Gerson Sarhon Karen
Κύκλοι διαλέξεων στο Σισμανόγλειο Μέγαρο
Σισμανόγλειο Μέγαρο, Κωνσταντινούπολη
Γενικό Προξενείο της Ελλάδας στην Κωνσταντινούπολη
The final cycle of lectures in Sisamanogleio Megaro (2013-2014) was dedicated to the languages and alphabets of the Jews, whose presence in the lands of the Ottoman Empire dates back to Roman times, hence the name Romaniot Jews that was given to the descendants of those Jews, who spoke Greek.
During the reign of Sultan Bayezid II, the Sephardim Jews, persecuted by Isabella and Philip II, arrived in the Ottoman Empire in 1492 from the Iberian Peninsula, and settled there, followed by Jews from other parts of Europe. The Sephardim Jews speak Judeo-Spanish, or Ladino, as the vernacular language of most Jews in the Western Ottoman Empire would come to be known. 18th-century Jewish texts started to be published in this language, as even those who knew the Jewish alphabet found them hard to understand. Initially the aim of publications in the Ladino language was to “Judaize” the Jews, to keep them in touch with the Jewish religion, concurrently in the 19th century Ladino secular publications became available (novels, poetry, sciences, communal and state laws, regulations, etc.) and a range of newspapers and periodicals, aimed at modernizing the Jewish community. Istanbul, Thessaloniki and Smyrna emerged as the major publishing centres, and outside the Empire, Venice and Amsterdam. Ladino publications were printed in Hebrew characters, and much later in Latin ones. Ladino would begin to decline from the late 19th century, as the Alliance Israélite Universelle established a powerful network of French schools in the Ottoman Empire. After the Holocaust it lost a large number of speakers from Balkan countries, like Greece. It was later displaced by the Hebrew language, when in 1950 a large number of Jews who spoke Ladino settled in the newly-established state of Israel. Today conferences are held on this lingo, special studies are published, and it is taught in various universities around the world.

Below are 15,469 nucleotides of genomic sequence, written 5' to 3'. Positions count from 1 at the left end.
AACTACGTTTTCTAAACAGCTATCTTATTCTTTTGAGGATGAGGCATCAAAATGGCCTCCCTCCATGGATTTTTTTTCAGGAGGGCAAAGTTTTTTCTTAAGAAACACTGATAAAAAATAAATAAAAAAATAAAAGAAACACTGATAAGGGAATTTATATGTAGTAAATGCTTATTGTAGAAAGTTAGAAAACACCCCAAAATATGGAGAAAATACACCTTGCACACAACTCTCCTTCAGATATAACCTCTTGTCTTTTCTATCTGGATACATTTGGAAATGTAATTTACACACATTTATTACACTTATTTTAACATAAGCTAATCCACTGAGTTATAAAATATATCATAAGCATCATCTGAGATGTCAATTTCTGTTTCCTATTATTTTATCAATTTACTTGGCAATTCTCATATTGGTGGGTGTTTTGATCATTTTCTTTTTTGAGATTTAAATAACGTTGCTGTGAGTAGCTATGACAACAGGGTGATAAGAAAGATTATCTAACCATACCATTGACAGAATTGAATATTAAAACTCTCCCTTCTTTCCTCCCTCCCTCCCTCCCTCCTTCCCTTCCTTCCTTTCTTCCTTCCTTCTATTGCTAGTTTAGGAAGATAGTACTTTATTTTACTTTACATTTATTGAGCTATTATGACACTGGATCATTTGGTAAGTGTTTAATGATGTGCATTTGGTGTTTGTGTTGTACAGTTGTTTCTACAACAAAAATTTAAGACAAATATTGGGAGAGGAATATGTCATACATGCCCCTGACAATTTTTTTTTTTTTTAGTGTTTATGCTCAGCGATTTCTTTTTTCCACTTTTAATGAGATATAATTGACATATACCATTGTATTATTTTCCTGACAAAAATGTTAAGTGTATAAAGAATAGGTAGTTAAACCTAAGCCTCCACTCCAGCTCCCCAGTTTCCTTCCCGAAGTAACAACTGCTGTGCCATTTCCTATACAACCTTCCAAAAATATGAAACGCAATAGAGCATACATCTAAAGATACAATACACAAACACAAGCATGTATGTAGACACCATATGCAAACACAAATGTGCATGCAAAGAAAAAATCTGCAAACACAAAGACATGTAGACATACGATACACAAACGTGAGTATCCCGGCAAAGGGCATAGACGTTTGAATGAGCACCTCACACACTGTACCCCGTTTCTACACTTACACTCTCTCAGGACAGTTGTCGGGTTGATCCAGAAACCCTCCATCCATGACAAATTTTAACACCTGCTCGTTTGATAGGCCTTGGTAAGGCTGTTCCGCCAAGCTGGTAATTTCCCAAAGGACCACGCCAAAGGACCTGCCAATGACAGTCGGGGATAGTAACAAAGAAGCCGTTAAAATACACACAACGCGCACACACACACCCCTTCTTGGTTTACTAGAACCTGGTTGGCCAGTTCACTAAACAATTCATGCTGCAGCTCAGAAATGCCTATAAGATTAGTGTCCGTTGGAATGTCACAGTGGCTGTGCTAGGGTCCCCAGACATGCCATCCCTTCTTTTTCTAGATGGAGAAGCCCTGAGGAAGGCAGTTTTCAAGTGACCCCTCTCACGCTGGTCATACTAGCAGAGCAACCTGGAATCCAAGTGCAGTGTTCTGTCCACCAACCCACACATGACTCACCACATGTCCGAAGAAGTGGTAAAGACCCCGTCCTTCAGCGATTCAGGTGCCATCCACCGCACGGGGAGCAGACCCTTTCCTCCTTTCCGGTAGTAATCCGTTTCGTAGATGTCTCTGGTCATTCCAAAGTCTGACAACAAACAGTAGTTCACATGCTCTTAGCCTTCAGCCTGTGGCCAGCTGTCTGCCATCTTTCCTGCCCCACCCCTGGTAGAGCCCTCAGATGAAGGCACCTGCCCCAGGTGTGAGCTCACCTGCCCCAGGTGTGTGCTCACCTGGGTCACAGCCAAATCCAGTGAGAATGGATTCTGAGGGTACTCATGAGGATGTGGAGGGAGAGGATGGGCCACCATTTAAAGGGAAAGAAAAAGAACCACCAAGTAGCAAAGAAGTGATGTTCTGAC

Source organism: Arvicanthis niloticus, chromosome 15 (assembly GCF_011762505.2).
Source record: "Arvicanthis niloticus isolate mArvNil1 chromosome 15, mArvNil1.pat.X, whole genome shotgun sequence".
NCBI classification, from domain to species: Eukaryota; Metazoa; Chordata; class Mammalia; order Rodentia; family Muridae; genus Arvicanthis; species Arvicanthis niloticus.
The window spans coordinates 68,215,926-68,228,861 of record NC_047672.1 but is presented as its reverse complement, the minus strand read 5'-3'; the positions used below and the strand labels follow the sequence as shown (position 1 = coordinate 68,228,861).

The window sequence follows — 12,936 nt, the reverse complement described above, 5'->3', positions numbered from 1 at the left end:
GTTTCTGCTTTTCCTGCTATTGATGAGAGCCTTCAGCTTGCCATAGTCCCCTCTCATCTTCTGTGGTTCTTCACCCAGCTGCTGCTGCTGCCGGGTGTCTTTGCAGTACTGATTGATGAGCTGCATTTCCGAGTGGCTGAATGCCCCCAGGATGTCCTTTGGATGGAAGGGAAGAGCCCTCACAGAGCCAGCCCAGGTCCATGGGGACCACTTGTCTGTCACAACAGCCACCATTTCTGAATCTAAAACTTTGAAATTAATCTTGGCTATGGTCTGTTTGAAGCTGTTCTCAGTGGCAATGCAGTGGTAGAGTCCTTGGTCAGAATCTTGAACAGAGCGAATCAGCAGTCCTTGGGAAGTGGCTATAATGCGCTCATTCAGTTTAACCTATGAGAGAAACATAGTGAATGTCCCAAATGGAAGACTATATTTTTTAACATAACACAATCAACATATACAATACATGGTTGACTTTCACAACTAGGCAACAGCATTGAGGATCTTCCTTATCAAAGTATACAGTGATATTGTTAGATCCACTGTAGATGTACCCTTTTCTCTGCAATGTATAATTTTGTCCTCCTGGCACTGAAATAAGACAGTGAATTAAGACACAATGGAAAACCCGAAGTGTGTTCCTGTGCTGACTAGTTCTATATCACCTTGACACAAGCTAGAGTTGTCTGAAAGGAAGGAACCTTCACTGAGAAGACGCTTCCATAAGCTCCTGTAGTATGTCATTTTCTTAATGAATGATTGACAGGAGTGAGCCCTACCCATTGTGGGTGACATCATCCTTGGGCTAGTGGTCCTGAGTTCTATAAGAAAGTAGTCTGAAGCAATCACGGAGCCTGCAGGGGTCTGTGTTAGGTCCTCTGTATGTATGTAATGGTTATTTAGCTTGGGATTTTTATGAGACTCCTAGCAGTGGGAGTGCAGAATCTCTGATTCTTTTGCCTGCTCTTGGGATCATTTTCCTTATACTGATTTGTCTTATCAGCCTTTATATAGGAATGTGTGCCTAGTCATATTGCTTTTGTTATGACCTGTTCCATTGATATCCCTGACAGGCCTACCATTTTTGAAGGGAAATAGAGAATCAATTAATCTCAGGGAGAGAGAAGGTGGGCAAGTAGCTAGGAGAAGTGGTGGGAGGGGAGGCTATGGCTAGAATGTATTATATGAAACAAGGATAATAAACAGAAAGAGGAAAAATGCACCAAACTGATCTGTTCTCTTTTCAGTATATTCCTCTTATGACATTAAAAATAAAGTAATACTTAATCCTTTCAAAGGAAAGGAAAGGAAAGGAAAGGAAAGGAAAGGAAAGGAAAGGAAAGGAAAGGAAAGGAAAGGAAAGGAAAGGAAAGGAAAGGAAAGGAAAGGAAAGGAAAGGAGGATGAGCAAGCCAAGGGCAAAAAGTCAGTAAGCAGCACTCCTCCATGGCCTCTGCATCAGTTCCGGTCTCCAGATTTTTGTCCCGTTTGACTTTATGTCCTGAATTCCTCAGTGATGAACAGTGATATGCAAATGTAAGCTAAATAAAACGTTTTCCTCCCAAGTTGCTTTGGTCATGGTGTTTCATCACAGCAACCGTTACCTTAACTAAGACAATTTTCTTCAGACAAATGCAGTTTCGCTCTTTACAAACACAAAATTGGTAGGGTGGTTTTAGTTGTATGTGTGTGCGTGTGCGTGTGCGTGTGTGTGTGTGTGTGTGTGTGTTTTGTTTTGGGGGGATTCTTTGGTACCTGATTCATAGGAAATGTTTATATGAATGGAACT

Ms Karen Gerson Sharon, head of the Ottoman Turkish Sephardic Culture Research Centre, presented to us a study being currently conducted and the efforts being made at her Centre to preserve Ladino in Istanbul.
The other speaker, Dr. Laurent Mignon, showed us another side of Jewish cultural history. He spoke about Judeo-Turkish literature, about publications in the Turkish language written in Hebrew characters. Among the multi-lingual Jewry in the Ottoman Empire, with the Askenazim speaking a German dialect, the Romaniot Jews Greek and at the same time most educated Jews French, the Turkish language was mastered by relatively few local Jews. The lack of sufficient knowledge of Turkish among Jews was the subject of criticism in various circles, Jewish and non-Jewish alike. The ignorance of Turkish handicapped the Jewish-Muslim integration desired by many Jewish and Turkish intellectuals, who considered the ignorance of this official language as one of the principal impediments to the progress of Ottoman Jews, notes Ilan Karmi in his thesis before his untimely death. Abraham Galante, the well-known Jewish intellectual, educator, journalist and politician strongly advocated full Jewish-Turkish integration. The teaching of the Turkish language was introduced into many Jewish schools and books, periodicals and newspapers began to be published in Turkish written in Hebrew characters. Laurent Mignon, who is involved systematically in this field, spoke about this special literature that is part of the cultural history of the Ottoman Empire.
Dr Laurent Mignon is University Lectrer in Tuurkish at the University of Oxford and a Fellow of Saint Antony’s College. His research interests include modern Turkish literature and intellectual history, minority literature, socialist literature, biblical themes in Turkish literature and modern Jewish intellectual history. He is currently working on the emergence of Judeo-Turkish literature in the nineteenth century and on an alternative history of modern Turkish literature. From 2002 to 2011 he taught nineteenth- and twentieth-century Turkish literature and comparative Arabic and Turkish literature at Bilkent University in Ankara.
Her interests revolve around subjects related to economic and social history during the Ottoman period, as well on the history of Hellenism in Asia Minor. In addition to her commitment to various programs at the National Hellenic Research Foundation, she has also served as a scholarly advisor for the Museum of the Olive and Greek Olive Oil in Sparta, the Museum of Industrial Olive-Oil Production in Lesvos, and the Museums of Wine at the Ktima Hatzimichalis and the Ktima Gerovassiliou (Epanomi). She was academic supervisor for the restoration of the Kayakapi neighborhood (Project Kayakapı) in Ürgüp, Turkey (2003-2008). She has been invited to teach seminars for groups of graduate students by universities in Greece and abroad. Since 2011 she has taught at the Intensive Ottoman and Turkish Summer School held by Harvard University's Department of Near Eastern Languages and Civilizations (Cunda Adası-Ayvalik). She is a founding member of the planning committee of ΟΙΝΟΝ ΙΣΤΟΡΩ (History of Wine), a scholarly group which has organized seven conferences on subjects related to wine and wine production (2000-2008). Since 2008 she has organized Ιnternational Conferences on Karamanlidika Studies. She is a member of editorial committees in historical journals in both Greece and Turkey.